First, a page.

Starcraft II: Wings of Liberty
Starcraft II, Blizzards soon-to-be released Real Time Strategy game, is the sequel to the ever popular, and possibly timeless, original Starcraft (1998). Ask anyone who called themselves a gamer between 1998 and present day and they will tell you that they have at one time spent countless hours hammering away at keyboard hotkeys trying to take down the enigmatic Protoss, vile Zerg, or utilitarian Terran forces who have been hammering away at their base for hours.
What made Starcraft so successful?
Blizzard Entertainment was then a privately held company who had only a view titles under their belt. Notably, they had published RTS hits Warcraft: Orcs vs. Humans and the follow up title, Warcraft II: Tides of Darkness. It only made sense to expand upon the Warcraft game style and include a future based technology story.
Fun Fact: Lesser known to the community at large, Blizzard also wrote “Lost Vikings” an SNES & DOS based game and several other well known games before their name became a household item.
Blizzard’s combination of engrossing storylines, simple control system, low learning curves, and stunning cinematic cut scenes, made these titles popular single player games. The real fun wasn’t in single player mode, however, Blizzard also invented, and still maintain, Battle.net, one of the first successful internet based multiplayer shells. Battle.net allowed owners of Blizzard games to play, for free, against others across the world without the need to track down privately owned IP addresses.
The model of Starcraft was essentially the same as that of Warcraft. There were noticeable differences in quality, and the game play went somewhat deeper than that of the Warcraft series at the time. Instead of two races, there were three. Instead of classic fantasy characters, interplanetary combat ensued, buildings could fly, bombs could be dropped, units could cloak, even elevations were considered, but essentially the game offered another round of Warcraft, albeit somewhat more elegantly, and it gave Blizzard fans another round of exactly what they needed: Pure Fun.
Why was there only one expansion?
Actually, there were three expansions and one spin-off. Shortly after the release in 1998, the expansion Insurrection was developed by Aztech New Media and released with authorization from Blizzard. It included over 100 multiplayer maps and 30 campaign missions. It was critically reviewed and found to be lacking in quality. It was not widely distributed and Blizzard does not offer support for it. Later, a second expansion was written by Stardock and authorized by Blizzard, which again failed to capture the audience in any meaningful way. It was considered an average addition to the series, but was “at least challenging.” Blizzard finally took control of the reins and created Starcraft: Brood War, the most well known expansion. The expansion offered new units, new campaigns, and created even more depth to the storyline. It left an open ending for the development of Starcraft 2: Wings of Liberty. Lastly, Starcraft: Ghost was being developed as a spin-off title for the GameCube. Development of the game turned out to be a nightmare. Announced in 2002, the game was finally put out of development in 2006, when it became apparent that in order for the game to succeed it would need to be completely re-written to match up with standards in graphics and technology. However, Starcraft: Ghost was never officially cancelled and Blizzard stubbornly refuses to say they will never finish it. Perhaps the game will be born again in the wake of Starcraft 2? It seemed obvious that with the success of Starcraft a sequel would be forthcoming, but it was a long time before fans even received word that one would be developed.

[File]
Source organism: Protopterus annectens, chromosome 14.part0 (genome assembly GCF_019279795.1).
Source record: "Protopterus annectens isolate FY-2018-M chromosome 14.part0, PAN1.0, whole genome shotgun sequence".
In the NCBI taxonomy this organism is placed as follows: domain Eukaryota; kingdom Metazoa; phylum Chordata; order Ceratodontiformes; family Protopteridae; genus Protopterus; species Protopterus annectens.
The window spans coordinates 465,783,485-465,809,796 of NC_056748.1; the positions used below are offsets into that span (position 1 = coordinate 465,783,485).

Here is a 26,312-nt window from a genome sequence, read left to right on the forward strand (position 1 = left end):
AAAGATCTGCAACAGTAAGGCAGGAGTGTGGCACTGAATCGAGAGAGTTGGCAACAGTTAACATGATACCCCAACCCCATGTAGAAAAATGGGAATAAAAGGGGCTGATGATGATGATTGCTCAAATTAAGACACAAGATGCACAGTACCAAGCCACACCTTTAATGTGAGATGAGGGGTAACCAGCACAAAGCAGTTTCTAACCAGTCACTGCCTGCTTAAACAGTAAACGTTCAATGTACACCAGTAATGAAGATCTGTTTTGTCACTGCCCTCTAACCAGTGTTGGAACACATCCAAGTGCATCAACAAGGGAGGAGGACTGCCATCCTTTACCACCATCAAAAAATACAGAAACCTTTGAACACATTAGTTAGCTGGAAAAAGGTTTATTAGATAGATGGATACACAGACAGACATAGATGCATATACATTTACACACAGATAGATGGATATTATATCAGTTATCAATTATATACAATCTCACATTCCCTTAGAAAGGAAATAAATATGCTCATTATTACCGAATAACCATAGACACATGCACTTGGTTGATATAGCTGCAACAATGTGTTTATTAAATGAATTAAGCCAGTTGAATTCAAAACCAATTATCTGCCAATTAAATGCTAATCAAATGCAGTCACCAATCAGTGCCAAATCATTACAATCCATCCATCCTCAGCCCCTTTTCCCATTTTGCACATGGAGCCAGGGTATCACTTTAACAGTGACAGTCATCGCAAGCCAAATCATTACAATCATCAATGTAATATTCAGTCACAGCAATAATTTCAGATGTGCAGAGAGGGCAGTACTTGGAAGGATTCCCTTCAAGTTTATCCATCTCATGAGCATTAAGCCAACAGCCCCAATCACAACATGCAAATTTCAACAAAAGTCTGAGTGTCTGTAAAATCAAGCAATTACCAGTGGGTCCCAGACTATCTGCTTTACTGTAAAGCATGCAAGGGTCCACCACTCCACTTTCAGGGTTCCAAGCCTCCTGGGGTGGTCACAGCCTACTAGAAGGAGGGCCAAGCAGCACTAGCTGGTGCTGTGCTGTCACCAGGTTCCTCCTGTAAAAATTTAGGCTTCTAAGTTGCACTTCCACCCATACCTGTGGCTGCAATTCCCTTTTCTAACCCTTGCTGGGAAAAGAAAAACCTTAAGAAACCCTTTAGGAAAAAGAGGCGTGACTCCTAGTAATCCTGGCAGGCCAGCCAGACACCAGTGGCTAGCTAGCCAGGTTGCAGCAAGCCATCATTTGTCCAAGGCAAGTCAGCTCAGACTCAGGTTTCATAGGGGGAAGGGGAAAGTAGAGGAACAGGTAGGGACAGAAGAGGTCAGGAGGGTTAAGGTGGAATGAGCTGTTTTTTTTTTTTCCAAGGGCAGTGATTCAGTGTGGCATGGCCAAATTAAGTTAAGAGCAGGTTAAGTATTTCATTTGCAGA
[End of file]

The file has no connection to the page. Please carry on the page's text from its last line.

Hurry up and wait….
So, somewhere along the line, the Starcraft real-time-strategy was completely tabled. The last real development being the release of Starcraft: Brood War in final quarter 1998. Fans have been waiting for 12 years for a sequel to be made. Why has Blizzard put off this seemingly obvious title for so long? Fingers point abounds to the success of mega-blockbuster hit, World of Warcraft. The game, which has purportedly over 11.5 million active subscribers (2008) is a pure online MMORPG, has been a huge success for Blizzard since its release in 2004. The process of managing the game, has likely taken a huge toll on company resources. In addition, some fans speculate the Blizzard does not want to cannibalize their customer base by injecting new titles into the market which they believe would be successful and potentially take away from their cash cow, World of Warcraft (WoW). This same reason is often quoted when asked about Diablo III, which is the sequel to the popular Blizzard Trilogy, Diablo, which has also not been revisited since Diablo II’s release in 2000. In a 2009 article written by Rob Fahey of PC News, Blizzard’s VP of Game Design Rob Pardo and Starcraft II lead producer Chris Sigaty can both be quoted as pointing the finger at World of Warcraft. “A lot of our artists went over and worked on WOW – I was called off, too.” said Sigaty. “One of the reasons that Starcraft II had some delays very early on in development is because a fair amount of the design team went onto World of Warcraft for a year to really help finish that game off.” states Pardo.